Impact of international laboratory partnerships on the performance of HIV/sexually transmitted infection testing in five resource-constrained countries
To review a quality control and quality assurance (QC/QA) model established to ensure the validity and reliability of collection, storage and analysis of biological outcome data, and to promote good laboratory practices (GLPs) and sustained operational improvements in international clinical laboratories, we conducted a two-arm randomized community-level HIV behavioural intervention trial in five countries: China, India, Peru, Russia and Zimbabwe. The trial was based on diffusion theory utilizing a Community Popular Opinion Leaders (CPOLs) intervention model with behavioural and biological outcomes. The QC/QA model was established by the Biological Outcome Workgroup, which collaborated with the Data Coordinating Center and John Hopkins University Reference Laboratory. Five international laboratories conducted chlamydia/gonorrhoea polymerase chain reaction (PRC)-based assays, herpes simplex virus type 2 enzyme immunoassay (EIA), syphilis serology (rapid plasma regain and Treponema pallidum particle agglutination assay, HIV serology (EIA/Western blot) and Trichomonas vaginalis culture. Data were collected at baseline, 12 and 24 months. Laboratory performance and infrastructure improved throughout the trial. Recommendations for improvement were consistently followed. Quality laboratories in resource-poor settings can be established, operating standards can be improved and certification can be obtained with consistent training, monitoring and technical support. Building collaborative partnership relations can establish a sustainable network for clinical trials, and can lead to accreditation and international laboratory development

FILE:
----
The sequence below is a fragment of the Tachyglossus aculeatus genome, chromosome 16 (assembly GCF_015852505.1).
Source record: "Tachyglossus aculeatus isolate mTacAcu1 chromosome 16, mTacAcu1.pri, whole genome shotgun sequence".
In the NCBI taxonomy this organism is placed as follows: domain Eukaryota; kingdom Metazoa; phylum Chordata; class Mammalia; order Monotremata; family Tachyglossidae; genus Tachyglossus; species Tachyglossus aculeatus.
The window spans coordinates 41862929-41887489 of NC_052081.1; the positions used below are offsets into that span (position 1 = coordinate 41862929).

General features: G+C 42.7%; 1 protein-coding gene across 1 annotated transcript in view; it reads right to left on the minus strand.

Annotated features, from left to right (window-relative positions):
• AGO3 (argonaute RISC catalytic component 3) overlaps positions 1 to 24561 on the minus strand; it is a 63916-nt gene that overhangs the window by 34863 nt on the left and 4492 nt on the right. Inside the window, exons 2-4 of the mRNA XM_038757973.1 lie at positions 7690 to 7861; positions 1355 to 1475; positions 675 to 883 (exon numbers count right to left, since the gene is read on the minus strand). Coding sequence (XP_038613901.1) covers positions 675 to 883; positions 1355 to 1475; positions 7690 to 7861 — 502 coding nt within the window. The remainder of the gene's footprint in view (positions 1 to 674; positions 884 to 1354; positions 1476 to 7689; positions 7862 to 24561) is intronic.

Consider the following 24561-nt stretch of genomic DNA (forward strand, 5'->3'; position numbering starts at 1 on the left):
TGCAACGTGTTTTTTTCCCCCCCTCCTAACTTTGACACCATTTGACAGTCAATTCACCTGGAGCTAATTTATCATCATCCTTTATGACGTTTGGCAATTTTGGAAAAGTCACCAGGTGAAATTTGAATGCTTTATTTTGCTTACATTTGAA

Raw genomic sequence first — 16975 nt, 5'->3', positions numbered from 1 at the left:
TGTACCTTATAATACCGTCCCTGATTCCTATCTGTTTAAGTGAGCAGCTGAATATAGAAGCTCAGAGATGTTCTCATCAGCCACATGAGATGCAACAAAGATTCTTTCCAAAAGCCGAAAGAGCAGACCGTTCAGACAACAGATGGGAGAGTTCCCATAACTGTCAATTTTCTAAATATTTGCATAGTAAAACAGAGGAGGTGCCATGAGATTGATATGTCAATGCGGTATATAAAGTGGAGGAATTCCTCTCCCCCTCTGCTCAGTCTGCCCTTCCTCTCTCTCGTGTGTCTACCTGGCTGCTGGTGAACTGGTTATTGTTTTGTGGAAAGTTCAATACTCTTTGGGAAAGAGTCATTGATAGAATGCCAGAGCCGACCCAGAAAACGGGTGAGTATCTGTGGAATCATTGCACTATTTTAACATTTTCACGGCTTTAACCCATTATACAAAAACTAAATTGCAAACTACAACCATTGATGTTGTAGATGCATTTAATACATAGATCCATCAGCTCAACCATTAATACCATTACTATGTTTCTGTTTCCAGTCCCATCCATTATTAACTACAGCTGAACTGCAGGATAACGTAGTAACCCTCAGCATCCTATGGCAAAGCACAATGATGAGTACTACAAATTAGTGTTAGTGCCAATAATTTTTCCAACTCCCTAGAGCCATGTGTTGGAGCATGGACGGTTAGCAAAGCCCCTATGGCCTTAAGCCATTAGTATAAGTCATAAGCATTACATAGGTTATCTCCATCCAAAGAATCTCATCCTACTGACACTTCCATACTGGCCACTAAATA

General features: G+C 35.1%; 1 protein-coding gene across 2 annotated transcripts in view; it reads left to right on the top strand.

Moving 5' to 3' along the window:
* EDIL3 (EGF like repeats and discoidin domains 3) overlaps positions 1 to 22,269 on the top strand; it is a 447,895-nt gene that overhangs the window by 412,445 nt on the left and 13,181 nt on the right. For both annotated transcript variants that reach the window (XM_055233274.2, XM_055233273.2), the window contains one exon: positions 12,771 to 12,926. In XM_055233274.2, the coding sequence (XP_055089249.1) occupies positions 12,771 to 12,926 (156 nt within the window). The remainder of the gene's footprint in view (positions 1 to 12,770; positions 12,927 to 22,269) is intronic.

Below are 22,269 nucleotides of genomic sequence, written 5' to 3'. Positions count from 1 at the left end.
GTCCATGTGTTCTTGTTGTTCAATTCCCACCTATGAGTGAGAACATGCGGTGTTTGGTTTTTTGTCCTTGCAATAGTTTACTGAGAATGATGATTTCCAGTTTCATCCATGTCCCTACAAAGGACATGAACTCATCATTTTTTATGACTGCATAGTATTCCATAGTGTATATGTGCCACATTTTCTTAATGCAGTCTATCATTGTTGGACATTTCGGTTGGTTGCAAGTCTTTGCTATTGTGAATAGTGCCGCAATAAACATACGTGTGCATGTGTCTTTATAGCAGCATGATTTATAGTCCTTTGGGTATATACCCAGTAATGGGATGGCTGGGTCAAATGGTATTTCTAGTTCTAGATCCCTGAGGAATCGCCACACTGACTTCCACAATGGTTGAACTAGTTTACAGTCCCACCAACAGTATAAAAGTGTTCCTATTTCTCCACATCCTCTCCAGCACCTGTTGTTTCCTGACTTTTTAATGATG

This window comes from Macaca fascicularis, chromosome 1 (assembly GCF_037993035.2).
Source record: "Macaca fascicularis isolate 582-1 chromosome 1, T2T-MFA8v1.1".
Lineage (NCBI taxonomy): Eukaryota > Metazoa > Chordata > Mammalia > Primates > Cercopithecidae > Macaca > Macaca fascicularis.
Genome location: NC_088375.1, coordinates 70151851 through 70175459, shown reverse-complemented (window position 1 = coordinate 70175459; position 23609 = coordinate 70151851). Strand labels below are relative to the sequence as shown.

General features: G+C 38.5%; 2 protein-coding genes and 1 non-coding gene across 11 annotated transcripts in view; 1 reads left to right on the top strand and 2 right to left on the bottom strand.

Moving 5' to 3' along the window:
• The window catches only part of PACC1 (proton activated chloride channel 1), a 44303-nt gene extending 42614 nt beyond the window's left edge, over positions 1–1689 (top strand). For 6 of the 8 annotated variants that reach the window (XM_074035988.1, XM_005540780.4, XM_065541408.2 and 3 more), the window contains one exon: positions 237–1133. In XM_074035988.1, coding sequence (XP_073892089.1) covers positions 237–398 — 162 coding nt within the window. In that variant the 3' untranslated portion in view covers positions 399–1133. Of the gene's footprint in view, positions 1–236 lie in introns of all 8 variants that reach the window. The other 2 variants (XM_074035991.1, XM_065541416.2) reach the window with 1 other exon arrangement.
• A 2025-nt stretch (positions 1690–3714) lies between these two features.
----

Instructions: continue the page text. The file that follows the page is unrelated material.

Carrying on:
Gaydos, C. A., Rizzo-Price, P. A., Balakrishnan, P., Mateta, P., Leon, S. R., Verevochkin, S., ... Pequegnat, W. (2011). Impact of international laboratory partnerships on the performance of HIV/sexually transmitted infection testing in five resource-constrained countries. International Journal of STD & AIDS, 22(11), 645-652.